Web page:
If you’re worried about the ethics or safety of this strategy, then let it be known that even the Dog Trust recommend it in the event that your dog doesn’t initially respond to you, amongst other tips and tricks for recall training. Treats, rewards, and praise can work wonders, but the running away twist can change up the pace of the training and keep your pooch on their paws.
Combining all prior points together can be done through the simple act of playing games.
While it might just seem like you’re merely messing around with your best buddy, much is to be gained cognitively for your dog through some silly old fun. Your aptitude for play can help them learn better behaviours and develop social skills. You can teach them recall through fetch, adapt to how they do things their way by sitting or crawling as you play, and you’ll increase their need to be near you as you share the fun equally and bond. This is all a great way to just adapt everything you’re working on with your pooch all at once.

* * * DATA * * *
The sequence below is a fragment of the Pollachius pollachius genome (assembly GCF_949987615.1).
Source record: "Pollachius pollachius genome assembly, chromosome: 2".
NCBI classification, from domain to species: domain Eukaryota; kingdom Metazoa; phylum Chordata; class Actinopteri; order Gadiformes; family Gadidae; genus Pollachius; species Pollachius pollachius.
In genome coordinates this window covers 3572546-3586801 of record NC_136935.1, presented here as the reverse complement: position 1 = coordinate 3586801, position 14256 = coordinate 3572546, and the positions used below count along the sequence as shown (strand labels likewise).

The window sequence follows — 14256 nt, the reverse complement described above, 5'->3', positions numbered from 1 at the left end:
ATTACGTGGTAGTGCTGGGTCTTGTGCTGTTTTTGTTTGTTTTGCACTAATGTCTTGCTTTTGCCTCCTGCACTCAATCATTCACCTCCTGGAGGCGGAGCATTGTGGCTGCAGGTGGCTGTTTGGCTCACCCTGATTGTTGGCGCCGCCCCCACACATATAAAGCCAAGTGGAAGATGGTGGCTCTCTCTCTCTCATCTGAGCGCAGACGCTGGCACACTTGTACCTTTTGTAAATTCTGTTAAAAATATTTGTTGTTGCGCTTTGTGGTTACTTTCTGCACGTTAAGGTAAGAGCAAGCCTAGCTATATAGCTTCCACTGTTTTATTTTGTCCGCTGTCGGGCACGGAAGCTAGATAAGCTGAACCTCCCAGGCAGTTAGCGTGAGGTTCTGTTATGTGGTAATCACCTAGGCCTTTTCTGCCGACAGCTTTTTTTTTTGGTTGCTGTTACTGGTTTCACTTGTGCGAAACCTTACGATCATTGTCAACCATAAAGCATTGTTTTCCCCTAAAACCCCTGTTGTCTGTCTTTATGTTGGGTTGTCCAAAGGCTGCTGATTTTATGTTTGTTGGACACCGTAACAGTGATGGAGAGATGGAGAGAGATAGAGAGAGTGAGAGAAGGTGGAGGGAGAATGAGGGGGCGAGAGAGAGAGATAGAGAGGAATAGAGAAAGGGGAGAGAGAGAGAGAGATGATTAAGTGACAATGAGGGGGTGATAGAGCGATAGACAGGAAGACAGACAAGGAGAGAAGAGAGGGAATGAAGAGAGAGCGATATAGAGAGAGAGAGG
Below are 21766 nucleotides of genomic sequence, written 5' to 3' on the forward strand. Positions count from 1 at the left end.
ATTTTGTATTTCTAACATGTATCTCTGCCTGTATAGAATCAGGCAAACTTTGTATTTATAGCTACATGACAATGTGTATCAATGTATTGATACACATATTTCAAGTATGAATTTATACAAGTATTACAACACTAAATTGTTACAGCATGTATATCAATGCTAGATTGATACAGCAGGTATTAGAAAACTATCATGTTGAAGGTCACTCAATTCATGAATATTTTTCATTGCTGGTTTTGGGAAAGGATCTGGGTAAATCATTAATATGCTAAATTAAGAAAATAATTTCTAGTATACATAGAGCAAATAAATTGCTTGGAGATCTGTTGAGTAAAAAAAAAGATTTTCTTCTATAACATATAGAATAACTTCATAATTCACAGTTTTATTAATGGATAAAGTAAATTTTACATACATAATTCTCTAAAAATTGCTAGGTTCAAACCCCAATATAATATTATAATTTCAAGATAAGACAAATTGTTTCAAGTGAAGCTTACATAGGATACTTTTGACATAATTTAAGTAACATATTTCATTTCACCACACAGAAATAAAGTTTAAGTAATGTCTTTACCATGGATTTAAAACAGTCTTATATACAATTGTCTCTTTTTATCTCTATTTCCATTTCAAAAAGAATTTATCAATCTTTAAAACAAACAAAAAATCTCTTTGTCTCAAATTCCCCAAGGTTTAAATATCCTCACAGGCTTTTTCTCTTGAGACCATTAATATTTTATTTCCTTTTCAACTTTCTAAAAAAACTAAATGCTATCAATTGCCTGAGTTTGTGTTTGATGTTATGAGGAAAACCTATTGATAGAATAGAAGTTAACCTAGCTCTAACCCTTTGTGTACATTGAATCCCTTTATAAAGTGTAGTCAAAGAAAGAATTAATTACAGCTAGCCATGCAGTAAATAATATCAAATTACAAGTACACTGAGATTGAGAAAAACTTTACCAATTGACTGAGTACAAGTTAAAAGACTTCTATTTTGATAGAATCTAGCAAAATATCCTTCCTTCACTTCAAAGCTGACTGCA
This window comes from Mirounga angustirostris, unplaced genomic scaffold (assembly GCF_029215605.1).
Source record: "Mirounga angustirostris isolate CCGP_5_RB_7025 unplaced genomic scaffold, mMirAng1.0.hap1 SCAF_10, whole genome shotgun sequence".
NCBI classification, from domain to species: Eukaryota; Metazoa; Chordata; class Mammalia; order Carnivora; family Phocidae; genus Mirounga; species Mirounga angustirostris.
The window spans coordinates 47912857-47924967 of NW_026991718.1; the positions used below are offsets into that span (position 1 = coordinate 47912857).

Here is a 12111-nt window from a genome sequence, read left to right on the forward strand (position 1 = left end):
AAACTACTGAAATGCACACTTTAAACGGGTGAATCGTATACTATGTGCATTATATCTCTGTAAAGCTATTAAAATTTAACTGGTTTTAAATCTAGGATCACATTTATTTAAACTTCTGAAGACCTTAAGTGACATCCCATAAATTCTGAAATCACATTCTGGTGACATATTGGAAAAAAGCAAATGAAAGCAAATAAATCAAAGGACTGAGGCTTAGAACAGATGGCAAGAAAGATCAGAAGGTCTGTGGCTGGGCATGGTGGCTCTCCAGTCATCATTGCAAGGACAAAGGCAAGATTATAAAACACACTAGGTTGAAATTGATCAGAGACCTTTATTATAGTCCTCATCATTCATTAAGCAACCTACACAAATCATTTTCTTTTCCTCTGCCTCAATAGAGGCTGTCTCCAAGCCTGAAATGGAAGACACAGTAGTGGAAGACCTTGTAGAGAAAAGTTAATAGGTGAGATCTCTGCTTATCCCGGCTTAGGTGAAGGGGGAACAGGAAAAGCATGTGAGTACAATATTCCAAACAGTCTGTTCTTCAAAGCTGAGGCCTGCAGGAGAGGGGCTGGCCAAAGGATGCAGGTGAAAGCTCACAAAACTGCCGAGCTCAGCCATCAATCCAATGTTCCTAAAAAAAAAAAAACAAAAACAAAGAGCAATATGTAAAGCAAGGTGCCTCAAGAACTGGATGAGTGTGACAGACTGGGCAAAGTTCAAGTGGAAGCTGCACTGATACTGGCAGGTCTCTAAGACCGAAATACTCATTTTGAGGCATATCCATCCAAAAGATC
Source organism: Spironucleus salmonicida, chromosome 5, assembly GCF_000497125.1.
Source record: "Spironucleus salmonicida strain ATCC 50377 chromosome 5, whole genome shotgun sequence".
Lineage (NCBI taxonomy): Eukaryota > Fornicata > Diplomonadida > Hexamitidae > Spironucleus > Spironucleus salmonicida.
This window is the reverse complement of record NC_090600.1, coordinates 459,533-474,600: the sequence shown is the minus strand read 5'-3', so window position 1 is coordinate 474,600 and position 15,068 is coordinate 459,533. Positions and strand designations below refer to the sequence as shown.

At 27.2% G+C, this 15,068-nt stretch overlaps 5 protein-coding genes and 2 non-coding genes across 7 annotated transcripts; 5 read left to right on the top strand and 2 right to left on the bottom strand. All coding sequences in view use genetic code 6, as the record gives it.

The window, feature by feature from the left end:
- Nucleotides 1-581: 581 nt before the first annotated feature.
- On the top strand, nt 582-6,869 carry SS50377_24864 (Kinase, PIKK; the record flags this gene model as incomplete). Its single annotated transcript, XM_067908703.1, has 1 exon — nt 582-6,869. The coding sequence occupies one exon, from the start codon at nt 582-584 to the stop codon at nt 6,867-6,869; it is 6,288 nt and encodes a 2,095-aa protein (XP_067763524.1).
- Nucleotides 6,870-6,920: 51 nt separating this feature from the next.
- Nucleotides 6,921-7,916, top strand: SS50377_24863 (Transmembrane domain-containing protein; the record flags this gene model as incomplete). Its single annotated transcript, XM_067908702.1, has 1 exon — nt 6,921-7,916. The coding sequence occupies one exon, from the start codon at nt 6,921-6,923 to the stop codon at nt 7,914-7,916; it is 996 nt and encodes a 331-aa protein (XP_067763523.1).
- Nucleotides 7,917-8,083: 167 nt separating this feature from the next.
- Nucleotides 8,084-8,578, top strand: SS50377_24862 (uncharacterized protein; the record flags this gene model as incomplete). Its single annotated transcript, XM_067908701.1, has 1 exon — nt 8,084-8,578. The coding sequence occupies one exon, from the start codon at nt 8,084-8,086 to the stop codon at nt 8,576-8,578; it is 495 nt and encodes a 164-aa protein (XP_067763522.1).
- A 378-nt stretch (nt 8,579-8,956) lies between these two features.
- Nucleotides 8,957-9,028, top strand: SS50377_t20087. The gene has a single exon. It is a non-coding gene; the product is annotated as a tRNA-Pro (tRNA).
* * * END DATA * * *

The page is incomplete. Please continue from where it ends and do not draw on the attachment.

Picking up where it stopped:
Dogs can’t be motivated on the same level as humans, as they lack that complex understanding that is required to keep them attentive, active, and safe. However, by infusing play into the proceedings, you’re ensuring that there’s a sprinkling of the simple pleasures in all the activities you do together. Shouting their name during hide and seek, for example, will keep them stimulated and instil them with a need to get to you – but it’s also just really good fun too!
It’s all a learning process, equipping them with skills that they can apply to other situations. Ultimately, the more you bond, the more your pooch will be inclined to do your bidding, and overtime their decisions will be driven less by the chances of fun and more by sticking to the established routine.